Many of the comebacks have been simple ones, with the team falling behind by one goal early. But the Blues have won four times after trailing going into the third period, and their .333 win percentage in that situation is second-best in the league.
They have a .444 winning percentage when trailing after the first period (fifth best) and their eight wins after giving up the first goal is tied for fourth best. Both those numbers are improvements over last season: last season they were at .327 when trailing after the first and were 17th when giving up the first goal.
Their 5-2 win Saturday in San Jose was the Blues’ fifth in a row, and they have trailed in four of them. In three of them, including the San Jose game, they never trailed by more than one goal. But in the recent Chicago game, they came back from three goals down to win 4-3 — the first time the team had done that in regulation in a regular-season game.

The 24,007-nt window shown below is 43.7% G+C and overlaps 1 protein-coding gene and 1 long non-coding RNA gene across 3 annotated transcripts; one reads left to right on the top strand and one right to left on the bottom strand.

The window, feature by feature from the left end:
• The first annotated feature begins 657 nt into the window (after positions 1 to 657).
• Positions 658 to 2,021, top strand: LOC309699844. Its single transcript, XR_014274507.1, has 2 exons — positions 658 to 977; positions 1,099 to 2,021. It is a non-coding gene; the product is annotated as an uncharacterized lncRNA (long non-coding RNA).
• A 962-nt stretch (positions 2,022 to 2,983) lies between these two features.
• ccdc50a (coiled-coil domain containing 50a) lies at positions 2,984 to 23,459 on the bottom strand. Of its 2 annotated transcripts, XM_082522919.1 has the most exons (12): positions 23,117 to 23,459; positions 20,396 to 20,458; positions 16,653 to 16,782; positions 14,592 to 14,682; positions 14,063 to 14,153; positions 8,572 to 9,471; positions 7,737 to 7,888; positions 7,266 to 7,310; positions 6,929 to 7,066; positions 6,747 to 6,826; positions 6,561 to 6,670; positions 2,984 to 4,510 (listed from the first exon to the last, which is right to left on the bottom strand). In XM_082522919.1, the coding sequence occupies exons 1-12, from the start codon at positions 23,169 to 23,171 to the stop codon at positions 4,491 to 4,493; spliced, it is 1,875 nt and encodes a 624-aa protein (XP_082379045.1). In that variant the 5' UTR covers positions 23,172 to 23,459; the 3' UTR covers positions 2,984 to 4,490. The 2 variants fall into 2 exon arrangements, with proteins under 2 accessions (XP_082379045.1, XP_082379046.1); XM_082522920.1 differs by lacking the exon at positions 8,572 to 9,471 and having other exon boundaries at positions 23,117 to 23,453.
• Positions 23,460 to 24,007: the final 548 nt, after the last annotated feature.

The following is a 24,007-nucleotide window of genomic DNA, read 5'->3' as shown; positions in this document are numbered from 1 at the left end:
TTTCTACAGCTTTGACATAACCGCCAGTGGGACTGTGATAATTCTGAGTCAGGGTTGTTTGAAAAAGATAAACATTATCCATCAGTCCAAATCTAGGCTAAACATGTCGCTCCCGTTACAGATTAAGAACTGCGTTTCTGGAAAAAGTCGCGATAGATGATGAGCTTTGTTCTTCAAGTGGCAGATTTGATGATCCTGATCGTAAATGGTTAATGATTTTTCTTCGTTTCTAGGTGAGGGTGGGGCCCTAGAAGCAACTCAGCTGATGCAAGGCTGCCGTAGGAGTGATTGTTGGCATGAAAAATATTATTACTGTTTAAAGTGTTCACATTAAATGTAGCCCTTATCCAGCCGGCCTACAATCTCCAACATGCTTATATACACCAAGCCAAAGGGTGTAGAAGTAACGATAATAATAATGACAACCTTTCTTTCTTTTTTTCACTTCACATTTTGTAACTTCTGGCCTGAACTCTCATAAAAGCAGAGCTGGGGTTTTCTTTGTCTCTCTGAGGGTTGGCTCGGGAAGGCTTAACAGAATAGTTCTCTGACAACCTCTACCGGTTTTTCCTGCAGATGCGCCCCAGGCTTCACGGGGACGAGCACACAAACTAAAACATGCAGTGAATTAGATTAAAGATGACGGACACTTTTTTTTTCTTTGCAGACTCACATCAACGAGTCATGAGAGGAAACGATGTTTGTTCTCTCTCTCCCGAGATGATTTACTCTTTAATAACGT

Coming from behind, of course, is a dangerous way to live because teams that are behind tend to lose a lot more than teams that are ahead.
But the Blues seem to have figured something out
for turning negatives into positives.
“I think we have confidence to let the process play out,” defenseman Jay Bouwmeester said. “I think as long as there’s time left in the game, nobody’s panicking. We feel confident that if we play the way we can, in the end we’ll be able to score the goals and come back.”
And that dates to lessons learned in their rags-to-riches run last season, in which the Blues needed to find any way to win to stay alive.
“It’s a mental thing.
It’s sticking with it
and keep going.
(It’s) not getting too down
because we’re down in a game,
just keep playing.
It’s just mental more than anything.”
On Saturday, the Blues played two subpar periods. But thanks to the play of Jake Allen in net, they kept the game even until they finally found their game in the third period and won.